Barium cloud experiments in the upper atmosphere
by J. A. M. Bleeker, Johannes Geiss, M. Huber
[Plasma] experiments are comparable to methods of observing the velocity of a homogeneous fluid.
A typical method involves spreading some coloured particles or metallic dust into the fluid. Normally, one uses only very small amounts in order not to disturb the behaviour of the fluid. (image right of equilibrium of sugar molecules, from pitt.edu)
More than 90 percent of the cosmic objects are in a plasma state, but are also very dilute and therefore not visible except where concentrated in stars.
The cosmic plasma consists mainly of ionized hydrogen and helium molecules, which have an extremely small cross section for light-scattering and so, like the even smaller electrons, do not scatter enough light to make their presence visible.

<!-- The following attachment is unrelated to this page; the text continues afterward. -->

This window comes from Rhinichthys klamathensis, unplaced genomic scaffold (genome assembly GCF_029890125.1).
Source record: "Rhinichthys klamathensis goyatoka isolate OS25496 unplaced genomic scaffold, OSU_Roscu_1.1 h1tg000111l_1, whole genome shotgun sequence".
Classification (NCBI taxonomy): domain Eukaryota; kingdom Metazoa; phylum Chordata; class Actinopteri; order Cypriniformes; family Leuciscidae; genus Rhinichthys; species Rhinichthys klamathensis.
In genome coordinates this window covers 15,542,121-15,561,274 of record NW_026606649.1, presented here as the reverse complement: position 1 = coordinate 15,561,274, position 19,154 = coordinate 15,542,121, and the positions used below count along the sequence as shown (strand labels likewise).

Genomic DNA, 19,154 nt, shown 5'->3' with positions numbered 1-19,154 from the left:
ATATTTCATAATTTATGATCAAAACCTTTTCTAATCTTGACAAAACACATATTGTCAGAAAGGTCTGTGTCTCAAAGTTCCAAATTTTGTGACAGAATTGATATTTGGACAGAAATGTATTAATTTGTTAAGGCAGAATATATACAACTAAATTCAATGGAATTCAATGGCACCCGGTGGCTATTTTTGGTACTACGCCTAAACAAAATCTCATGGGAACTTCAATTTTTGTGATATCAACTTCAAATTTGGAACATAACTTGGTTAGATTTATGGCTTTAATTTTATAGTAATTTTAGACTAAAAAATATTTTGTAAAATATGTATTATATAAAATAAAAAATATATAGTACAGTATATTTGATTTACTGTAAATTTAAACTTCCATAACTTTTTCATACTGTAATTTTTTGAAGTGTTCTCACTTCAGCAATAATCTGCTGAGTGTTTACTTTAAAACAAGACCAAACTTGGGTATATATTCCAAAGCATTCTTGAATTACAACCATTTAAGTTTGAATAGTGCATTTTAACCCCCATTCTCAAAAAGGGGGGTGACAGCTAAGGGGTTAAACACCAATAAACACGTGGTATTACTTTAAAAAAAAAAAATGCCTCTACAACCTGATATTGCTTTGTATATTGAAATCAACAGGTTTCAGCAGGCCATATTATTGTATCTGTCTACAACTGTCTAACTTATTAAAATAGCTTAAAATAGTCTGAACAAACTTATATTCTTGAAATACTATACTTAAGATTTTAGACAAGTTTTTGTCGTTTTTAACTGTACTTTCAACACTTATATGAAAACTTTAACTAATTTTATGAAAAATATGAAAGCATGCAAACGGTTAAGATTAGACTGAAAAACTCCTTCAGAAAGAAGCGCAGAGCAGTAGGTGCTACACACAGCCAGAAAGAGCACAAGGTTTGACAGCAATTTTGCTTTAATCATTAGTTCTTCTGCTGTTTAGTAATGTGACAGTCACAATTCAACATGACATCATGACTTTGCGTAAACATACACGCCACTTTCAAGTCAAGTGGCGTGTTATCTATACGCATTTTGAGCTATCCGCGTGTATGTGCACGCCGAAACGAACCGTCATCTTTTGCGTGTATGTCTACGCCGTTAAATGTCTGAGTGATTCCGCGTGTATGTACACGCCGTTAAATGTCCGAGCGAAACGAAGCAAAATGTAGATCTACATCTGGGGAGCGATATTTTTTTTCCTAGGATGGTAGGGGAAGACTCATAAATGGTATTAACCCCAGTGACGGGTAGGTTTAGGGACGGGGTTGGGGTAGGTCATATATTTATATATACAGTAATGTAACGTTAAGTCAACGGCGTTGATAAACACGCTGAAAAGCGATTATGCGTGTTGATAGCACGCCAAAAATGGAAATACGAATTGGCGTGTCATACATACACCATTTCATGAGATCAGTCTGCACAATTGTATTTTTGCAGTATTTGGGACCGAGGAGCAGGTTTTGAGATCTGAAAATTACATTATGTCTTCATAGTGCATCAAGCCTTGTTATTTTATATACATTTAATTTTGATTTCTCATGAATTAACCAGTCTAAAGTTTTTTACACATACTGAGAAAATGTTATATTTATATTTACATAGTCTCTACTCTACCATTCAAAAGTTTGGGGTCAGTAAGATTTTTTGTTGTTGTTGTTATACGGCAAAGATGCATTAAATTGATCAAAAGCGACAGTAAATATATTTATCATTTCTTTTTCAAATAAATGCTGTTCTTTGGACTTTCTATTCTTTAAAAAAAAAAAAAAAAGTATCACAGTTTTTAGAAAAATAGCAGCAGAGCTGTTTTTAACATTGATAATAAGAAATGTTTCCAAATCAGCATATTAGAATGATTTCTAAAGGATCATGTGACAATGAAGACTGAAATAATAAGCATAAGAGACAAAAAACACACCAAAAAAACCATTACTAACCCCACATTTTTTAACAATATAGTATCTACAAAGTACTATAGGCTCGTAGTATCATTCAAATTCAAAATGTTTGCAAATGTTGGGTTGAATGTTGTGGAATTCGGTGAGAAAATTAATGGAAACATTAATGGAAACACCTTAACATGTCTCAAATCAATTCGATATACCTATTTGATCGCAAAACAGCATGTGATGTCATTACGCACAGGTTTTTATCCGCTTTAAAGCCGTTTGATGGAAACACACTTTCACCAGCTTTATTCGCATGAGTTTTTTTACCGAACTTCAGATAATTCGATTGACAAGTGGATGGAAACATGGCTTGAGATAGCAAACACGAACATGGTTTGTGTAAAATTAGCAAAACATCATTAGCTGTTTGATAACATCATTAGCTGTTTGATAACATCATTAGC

Therefore, it would be interesting to inject into a cosmic plasma a suitable material that with has a cross section large enough for light-scattering to make the motion of cosmic plasma visible.
For a plasma with very high electrical conductivity, this is of particular interest, since every motion perpendicular to the magnetic field lines of force can be described as the motion of the magnetic lines force. (image left is of: waves of electromagnetic energy passing through a vacuum between two plates of silicon carbide, from Georgia Tech)